Welcome to my article about the differences between snow cones vs shaved ice.
Frozen desserts are always a welcome treat whatever the season. This is the reason you’ll find snow cones or shaved ice in almost all corners of the world. But did you know that these two types of ice are different?
Read on to learn the pros and cons of each type of ice, what each are typically used for, and when you want to choose one over the other. But first, a brief description of snow cones vs shaved ice for those who are in a hurry.
The Difference Between Snow Cones and Shaved Ice Is:
The difference between snow cones vs shaved ice comes down to the texture of the ice. Snow cones are grainier with larger particles of ice, while shaved ice is finer, lighter and more akin to snow.
Snow cones are also typically less expensive as shaved ice.
They both can come with toppings and fruits, but shaved ice absorbs the flavors of these toppings better than snow cones.
However, no matter what the differences, both snow cones and shaved ice are delicious! Now let’s get into the details of both types of ice.
What is a Snow Cone?
Also known as: Snowballs, Sno Cones, Snow Kones
Texture: Granular and crunchy
Snow cones are treats made from ice that come in large granules. They come with a drizzle of sweet flavourings that almost always settle on the bottom of the cup, making the last few bites the most delightful.
They are crunchy, come in a wide array of flavours, and are usually served in a cone-shaped cup, hence the name snow cones.
What is Shaved Ice?
Also known as: Hawaiian shaved ice, shaver
Texture: Light and airy
On the other hand, shaved ice comes with fine, fluffy, and lightweight ice. Because of this, the syrup stays on the ice throughout, making the last bite as delicious as the first.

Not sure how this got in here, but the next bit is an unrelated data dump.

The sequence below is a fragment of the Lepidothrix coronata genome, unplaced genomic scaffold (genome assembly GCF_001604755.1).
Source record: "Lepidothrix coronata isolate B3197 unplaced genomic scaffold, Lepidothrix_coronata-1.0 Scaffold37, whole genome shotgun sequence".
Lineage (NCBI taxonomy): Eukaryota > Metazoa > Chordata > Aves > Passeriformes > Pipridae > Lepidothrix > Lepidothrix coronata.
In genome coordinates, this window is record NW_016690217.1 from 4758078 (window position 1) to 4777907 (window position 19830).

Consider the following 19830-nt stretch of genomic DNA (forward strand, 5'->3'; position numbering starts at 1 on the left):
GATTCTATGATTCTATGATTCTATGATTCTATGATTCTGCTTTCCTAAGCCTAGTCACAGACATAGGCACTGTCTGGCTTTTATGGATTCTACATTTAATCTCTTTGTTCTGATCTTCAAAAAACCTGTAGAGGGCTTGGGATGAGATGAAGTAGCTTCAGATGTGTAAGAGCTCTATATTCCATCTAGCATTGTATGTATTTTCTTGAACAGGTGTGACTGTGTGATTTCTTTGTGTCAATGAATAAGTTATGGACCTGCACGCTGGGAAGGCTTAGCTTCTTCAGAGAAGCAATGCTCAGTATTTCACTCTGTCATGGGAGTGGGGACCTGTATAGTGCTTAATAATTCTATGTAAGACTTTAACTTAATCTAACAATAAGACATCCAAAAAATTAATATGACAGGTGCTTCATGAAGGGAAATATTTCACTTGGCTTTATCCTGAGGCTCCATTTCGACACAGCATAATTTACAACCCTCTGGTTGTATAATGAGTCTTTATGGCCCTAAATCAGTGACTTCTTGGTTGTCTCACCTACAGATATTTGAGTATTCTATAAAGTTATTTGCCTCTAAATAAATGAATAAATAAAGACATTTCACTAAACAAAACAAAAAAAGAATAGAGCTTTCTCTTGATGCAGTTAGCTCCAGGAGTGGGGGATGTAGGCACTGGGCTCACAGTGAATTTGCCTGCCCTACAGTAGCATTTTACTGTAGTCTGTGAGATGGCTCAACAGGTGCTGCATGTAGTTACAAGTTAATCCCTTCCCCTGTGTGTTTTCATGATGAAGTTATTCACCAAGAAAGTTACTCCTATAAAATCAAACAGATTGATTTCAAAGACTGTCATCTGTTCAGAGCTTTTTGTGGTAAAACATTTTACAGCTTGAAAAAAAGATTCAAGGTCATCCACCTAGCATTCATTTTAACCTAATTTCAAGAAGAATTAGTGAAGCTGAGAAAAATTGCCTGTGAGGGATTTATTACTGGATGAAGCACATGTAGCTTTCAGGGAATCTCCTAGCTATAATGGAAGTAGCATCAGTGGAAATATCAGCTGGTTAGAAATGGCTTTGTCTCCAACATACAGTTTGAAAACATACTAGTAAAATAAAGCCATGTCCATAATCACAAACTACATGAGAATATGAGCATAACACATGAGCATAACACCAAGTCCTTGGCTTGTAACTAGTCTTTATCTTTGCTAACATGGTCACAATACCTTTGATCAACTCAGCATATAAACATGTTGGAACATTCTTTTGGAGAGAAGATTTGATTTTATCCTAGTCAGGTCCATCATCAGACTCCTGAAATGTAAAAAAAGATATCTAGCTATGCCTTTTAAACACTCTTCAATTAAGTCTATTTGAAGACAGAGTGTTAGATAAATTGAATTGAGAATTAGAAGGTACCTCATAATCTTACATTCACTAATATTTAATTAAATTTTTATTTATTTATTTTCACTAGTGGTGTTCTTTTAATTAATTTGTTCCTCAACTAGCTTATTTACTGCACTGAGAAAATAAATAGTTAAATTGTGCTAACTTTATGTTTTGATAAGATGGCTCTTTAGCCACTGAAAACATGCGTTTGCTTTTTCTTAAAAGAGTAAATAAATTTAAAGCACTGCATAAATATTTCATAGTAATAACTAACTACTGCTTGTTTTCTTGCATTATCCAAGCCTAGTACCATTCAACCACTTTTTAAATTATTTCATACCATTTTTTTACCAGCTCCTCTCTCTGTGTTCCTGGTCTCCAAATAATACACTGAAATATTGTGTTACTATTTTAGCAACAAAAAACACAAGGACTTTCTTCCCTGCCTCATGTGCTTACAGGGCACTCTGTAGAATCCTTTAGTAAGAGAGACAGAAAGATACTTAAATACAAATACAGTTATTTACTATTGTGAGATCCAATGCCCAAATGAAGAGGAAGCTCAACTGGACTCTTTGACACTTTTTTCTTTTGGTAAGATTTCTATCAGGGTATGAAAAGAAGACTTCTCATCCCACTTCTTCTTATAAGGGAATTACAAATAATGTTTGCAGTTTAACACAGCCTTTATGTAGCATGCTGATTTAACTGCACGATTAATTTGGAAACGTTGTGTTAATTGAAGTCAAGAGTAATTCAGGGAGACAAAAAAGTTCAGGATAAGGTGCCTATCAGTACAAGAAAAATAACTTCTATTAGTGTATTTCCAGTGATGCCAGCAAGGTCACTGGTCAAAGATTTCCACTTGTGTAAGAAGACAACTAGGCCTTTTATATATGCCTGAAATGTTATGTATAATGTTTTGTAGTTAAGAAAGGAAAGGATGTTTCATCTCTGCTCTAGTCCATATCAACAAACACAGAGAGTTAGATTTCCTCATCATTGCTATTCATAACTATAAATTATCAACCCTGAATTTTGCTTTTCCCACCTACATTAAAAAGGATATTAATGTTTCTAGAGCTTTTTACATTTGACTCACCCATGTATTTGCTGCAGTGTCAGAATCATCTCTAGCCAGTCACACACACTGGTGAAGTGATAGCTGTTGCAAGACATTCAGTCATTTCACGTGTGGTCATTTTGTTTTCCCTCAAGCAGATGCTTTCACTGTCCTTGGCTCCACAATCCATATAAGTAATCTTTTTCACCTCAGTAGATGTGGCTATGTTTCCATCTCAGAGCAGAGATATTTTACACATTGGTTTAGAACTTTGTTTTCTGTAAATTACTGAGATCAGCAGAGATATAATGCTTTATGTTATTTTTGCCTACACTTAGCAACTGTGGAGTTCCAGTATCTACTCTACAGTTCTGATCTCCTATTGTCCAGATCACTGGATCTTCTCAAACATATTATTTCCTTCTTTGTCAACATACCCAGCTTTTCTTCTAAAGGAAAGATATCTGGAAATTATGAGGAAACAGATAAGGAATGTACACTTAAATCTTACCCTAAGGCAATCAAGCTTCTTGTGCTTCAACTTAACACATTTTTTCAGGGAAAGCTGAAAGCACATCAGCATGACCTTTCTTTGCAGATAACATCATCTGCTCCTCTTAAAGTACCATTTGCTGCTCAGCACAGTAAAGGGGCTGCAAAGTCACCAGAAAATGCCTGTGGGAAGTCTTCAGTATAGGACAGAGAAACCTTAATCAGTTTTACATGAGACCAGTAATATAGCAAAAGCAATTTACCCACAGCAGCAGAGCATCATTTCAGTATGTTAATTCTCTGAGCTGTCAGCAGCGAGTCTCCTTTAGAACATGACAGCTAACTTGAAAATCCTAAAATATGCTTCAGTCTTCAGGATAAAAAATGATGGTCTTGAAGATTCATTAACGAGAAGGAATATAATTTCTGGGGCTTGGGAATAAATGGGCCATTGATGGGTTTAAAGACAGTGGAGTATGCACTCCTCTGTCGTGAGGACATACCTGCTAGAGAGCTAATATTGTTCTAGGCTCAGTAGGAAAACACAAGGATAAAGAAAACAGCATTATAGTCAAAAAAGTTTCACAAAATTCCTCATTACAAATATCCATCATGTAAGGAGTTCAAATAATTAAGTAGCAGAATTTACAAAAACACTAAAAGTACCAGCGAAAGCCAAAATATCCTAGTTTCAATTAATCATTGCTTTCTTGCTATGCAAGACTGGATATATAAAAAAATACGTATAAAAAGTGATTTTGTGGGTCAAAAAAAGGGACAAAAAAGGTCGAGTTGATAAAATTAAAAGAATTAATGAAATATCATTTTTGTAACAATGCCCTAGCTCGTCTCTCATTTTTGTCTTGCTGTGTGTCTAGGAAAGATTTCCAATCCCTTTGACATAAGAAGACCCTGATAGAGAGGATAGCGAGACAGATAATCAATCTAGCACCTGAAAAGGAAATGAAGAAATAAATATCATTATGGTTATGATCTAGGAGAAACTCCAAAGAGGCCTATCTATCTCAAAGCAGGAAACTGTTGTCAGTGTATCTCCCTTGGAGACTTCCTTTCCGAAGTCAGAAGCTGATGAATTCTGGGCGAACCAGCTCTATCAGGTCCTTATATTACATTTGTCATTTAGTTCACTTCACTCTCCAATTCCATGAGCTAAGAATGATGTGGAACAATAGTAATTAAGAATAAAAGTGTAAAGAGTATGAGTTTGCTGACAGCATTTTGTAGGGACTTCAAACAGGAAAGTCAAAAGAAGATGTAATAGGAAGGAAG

They typically come in a larger selection of flavours than snow cones. Most of the time, shaved ice comes with fruits, toppings, and many other variants.
What Do I Need to Make a Snow Cone?
To make wonderful snow cones, you’ll need a trusty snow cone machine, blocks or cubes of ice, plastic, paper, or foam cups, and your syrup or flavourings.
What Do I Need to Make Shaved Ice?
A shaved ice machine is what you’ll need to craft these fantastic creations. You’ll also need waxed or paper cups, syrup, and toppings.
Brief History of Snow Cones
A hundred or so years ago, snow cones were invented and have stayed in our minds ever since.
As early as the 19th century, kids in Baltimore, Maryland, would follow the ice wagons that delivered blocks of ice to businesses that needed refrigeration.
They would ask for the shavings and parents added the flavours to them. This was when snow cones’ popularity grew along with the egg custard flavour that became then synonymous with these ice delights.
Brief History of Shaved Ice
The first shaved ice was enjoyed by Japanese immigrants working on the plantations in Hawaii in 1869. They used tools to shave ice from blocks to cool off the tropical heat.
They added sugar to sweeten them and then evolved to include fruits and fruit juices. Some records claim that shaved ice was first created by the Japanese living in the port town of Yokohama, also in 1869.
Whoever was the first to create shaved ice, everyone deserves the credit for a frozen treat enjoyed the world over.
Popular Ice Treats From Around the World
Almost every country in the world has its version of snow cones or shaved ice. This is proof that everyone loves desserts made with ice. Below are some of the most famous ice desserts from different countries all over the world: